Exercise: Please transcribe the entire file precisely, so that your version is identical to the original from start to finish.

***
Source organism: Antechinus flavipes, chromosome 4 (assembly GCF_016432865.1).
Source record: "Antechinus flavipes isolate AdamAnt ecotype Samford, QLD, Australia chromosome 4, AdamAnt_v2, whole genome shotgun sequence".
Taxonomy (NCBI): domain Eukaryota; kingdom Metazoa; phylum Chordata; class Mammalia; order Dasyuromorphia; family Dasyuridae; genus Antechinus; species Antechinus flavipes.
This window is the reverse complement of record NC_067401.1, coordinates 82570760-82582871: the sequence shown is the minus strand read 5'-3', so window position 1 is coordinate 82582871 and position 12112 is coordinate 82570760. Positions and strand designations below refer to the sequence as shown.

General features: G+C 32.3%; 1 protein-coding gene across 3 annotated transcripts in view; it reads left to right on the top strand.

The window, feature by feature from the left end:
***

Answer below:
Source organism: Antechinus flavipes, chromosome 4 (assembly GCF_016432865.1).
Source record: "Antechinus flavipes isolate AdamAnt ecotype Samford, QLD, Australia chromosome 4, AdamAnt_v2, whole genome shotgun sequence".
Taxonomy (NCBI): domain Eukaryota; kingdom Metazoa; phylum Chordata; class Mammalia; order Dasyuromorphia; family Dasyuridae; genus Antechinus; species Antechinus flavipes.
This window is the reverse complement of record NC_067401.1, coordinates 82570760-82582871: the sequence shown is the minus strand read 5'-3', so window position 1 is coordinate 82582871 and position 12112 is coordinate 82570760. Positions and strand designations below refer to the sequence as shown.

General features: G+C 32.3%; 1 protein-coding gene across 3 annotated transcripts in view; it reads left to right on the top strand.

The window, feature by feature from the left end: